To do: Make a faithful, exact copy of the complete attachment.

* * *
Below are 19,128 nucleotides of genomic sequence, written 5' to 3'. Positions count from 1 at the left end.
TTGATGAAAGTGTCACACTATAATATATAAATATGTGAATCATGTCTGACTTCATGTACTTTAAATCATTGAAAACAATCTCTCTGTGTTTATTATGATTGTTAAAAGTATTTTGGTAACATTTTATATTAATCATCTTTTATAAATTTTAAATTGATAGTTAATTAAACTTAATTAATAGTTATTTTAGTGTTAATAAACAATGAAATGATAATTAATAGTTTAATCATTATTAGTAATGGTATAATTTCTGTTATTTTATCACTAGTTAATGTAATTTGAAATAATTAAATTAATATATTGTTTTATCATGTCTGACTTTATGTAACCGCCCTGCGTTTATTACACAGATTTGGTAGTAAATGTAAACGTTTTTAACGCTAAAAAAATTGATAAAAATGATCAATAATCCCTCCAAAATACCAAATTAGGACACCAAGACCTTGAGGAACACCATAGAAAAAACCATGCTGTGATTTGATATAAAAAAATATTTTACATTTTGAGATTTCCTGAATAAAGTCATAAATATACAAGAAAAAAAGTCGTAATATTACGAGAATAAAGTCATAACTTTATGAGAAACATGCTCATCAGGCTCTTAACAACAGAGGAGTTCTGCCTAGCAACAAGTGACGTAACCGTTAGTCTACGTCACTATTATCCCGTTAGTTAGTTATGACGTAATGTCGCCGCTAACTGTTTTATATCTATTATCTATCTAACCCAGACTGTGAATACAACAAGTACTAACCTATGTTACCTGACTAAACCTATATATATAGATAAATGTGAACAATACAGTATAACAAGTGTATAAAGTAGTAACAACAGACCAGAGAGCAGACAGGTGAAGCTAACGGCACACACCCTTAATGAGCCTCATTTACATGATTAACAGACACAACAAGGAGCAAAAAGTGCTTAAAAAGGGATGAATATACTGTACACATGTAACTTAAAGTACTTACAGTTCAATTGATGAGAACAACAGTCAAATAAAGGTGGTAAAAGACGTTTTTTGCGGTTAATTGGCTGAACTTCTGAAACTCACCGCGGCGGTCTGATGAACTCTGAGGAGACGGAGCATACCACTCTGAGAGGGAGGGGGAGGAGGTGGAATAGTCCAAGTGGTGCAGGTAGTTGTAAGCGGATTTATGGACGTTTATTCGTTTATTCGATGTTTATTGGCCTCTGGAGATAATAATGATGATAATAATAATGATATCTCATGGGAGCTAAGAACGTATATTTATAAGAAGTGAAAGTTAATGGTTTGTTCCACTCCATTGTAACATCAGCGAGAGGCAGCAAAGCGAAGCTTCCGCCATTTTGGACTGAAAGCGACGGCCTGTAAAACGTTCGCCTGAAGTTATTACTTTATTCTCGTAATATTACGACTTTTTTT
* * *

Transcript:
Below are 19,128 nucleotides of genomic sequence, written 5' to 3'. Positions count from 1 at the left end.
TTGATGAAAGTGTCACACTATAATATATAAATATGTGAATCATGTCTGACTTCATGTACTTTAAATCATTGAAAACAATCTCTCTGTGTTTATTATGATTGTTAAAAGTATTTTGGTAACATTTTATATTAATCATCTTTTATAAATTTTAAATTGATAGTTAATTAAACTTAATTAATAGTTATTTTAGTGTTAATAAACAATGAAATGATAATTAATAGTTTAATCATTATTAGTAATGGTATAATTTCTGTTATTTTATCACTAGTTAATGTAATTTGAAATAATTAAATTAATATATTGTTTTATCATGTCTGACTTTATGTAACCGCCCTGCGTTTATTACACAGATTTGGTAGTAAATGTAAACGTTTTTAACGCTAAAAAAATTGATAAAAATGATCAATAATCCCTCCAAAATACCAAATTAGGACACCAAGACCTTGAGGAACACCATAGAAAAAACCATGCTGTGATTTGATATAAAAAAATATTTTACATTTTGAGATTTCCTGAATAAAGTCATAAATATACAAGAAAAAAAGTCGTAATATTACGAGAATAAAGTCATAACTTTATGAGAAACATGCTCATCAGGCTCTTAACAACAGAGGAGTTCTGCCTAGCAACAAGTGACGTAACCGTTAGTCTACGTCACTATTATCCCGTTAGTTAGTTATGACGTAATGTCGCCGCTAACTGTTTTATATCTATTATCTATCTAACCCAGACTGTGAATACAACAAGTACTAACCTATGTTACCTGACTAAACCTATATATATAGATAAATGTGAACAATACAGTATAACAAGTGTATAAAGTAGTAACAACAGACCAGAGAGCAGACAGGTGAAGCTAACGGCACACACCCTTAATGAGCCTCATTTACATGATTAACAGACACAACAAGGAGCAAAAAGTGCTTAAAAAGGGATGAATATACTGTACACATGTAACTTAAAGTACTTACAGTTCAATTGATGAGAACAACAGTCAAATAAAGGTGGTAAAAGACGTTTTTTGCGGTTAATTGGCTGAACTTCTGAAACTCACCGCGGCGGTCTGATGAACTCTGAGGAGACGGAGCATACCACTCTGAGAGGGAGGGGGAGGAGGTGGAATAGTCCAAGTGGTGCAGGTAGTTGTAAGCGGATTTATGGACGTTTATTCGTTTATTCGATGTTTATTGGCCTCTGGAGATAATAATGATGATAATAATAATGATATCTCATGGGAGCTAAGAACGTATATTTATAAGAAGTGAAAGTTAATGGTTTGTTCCACTCCATTGTAACATCAGCGAGAGGCAGCAAAGCGAAGCTTCCGCCATTTTGGACTGAAAGCGACGGCCTGTAAAACGTTCGCCTGAAGTTATTACTTTATTCTCGTAATATTACGACTTTTTTT